arbitrage in the government bond market

1431 words 6 pages
MGT 409 Case 1: Arbitrage in the Government Market
1.
In 1991, major discrepancies in the prices of multiple long maturity US Treasury bonds seemed to appear in the market. An employee of the firm Mercer and Associates, Samantha Thompson, thought of a way to exploit this opportunity in order to take advantage of a positive pricing difference by substituting superior bonds for existing holdings. Thompson created two synthetic bonds that imitated the cash flows of the 8¼ May 00-05 bond; one for if the bond had been called at the year 2000, and one for if it hadn’t been called and was held to its maturity at year 2005.
The first synthetic bond combined noncallable treasury bonds that matured in 2005 with zero coupon treasuries
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Thompson would borrow the 00-05 treasury bond from a dealer and then sell it. With that money, she would buy a synthetic bond and wait for the 00-05 treasury bond to decrease in price as prices converge. Once they do, she would buy the 00-05 bond for a lower price and give it back to the dealer, while pocketing about $2 (given that she bought the 2005 synthetic bond). There’s plenty of risk when trying to take advantage of pricing arbitrage. For example, the prices may never converge and Thompson might end up waiting almost 15 years without anything happening. Another risk is that the dealer might call the bond back while the money is tied up in the synthetic bond. Because of these risks, it might be better if she doesn’t try and take advantage of the pricing arbitrage at all.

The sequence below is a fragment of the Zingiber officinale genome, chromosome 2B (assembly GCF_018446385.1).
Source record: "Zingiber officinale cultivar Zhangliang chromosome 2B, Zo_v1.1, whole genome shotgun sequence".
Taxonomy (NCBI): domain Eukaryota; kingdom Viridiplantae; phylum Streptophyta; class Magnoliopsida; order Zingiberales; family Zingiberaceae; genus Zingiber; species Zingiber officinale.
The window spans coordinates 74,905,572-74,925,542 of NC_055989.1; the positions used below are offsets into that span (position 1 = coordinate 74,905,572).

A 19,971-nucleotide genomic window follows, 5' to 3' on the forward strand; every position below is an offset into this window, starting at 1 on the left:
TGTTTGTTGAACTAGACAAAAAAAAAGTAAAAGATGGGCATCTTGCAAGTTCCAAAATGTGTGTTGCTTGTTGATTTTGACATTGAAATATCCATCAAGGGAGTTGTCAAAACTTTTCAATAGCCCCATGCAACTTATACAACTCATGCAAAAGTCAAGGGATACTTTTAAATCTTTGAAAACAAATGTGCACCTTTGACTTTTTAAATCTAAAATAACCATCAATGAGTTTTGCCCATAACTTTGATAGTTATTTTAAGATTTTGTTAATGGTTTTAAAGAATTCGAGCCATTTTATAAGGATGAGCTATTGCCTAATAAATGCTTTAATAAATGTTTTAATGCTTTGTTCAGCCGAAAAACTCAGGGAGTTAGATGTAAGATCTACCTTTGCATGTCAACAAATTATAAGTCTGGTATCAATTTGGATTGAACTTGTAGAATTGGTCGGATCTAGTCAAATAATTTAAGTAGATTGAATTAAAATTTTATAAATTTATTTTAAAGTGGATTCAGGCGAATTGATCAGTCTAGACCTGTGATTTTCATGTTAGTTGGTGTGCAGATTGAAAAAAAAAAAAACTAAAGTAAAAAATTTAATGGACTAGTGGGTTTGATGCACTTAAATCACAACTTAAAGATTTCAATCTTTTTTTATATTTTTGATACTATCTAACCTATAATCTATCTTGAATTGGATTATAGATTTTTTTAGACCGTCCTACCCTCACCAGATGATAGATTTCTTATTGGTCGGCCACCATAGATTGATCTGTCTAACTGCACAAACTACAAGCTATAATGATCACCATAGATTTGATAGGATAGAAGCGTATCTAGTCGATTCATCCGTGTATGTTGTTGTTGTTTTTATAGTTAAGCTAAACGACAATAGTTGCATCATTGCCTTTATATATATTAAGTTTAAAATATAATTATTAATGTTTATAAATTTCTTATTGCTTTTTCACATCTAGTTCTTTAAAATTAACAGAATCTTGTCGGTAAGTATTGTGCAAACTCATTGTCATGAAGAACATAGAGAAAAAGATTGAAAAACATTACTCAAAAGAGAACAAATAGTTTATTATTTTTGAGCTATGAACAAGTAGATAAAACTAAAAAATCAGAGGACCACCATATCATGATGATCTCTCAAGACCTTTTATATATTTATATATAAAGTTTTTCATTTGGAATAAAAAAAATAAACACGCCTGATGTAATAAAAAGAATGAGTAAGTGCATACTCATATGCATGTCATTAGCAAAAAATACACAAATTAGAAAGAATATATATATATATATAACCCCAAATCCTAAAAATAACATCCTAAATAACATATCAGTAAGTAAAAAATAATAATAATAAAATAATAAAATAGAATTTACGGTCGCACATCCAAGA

3.
Through close examination, a multitude of factors could have come into play resulting in the odd pricing of Thompson’s evaluated bonds. In studies conducted by Longstaff (1992) and Eldeson, Fehr, and Mason (1993) they found that negative option values were very common, ultimately implying that callable treasury bonds were significantly overpriced (35). Although it seems odd to have a negative option value, Thompson found herself in a rapidly changing bond market with the earlier introduction of derivative securities and STRIP bonds. With the introduction of STRIP bonds in 1985, problems arise in

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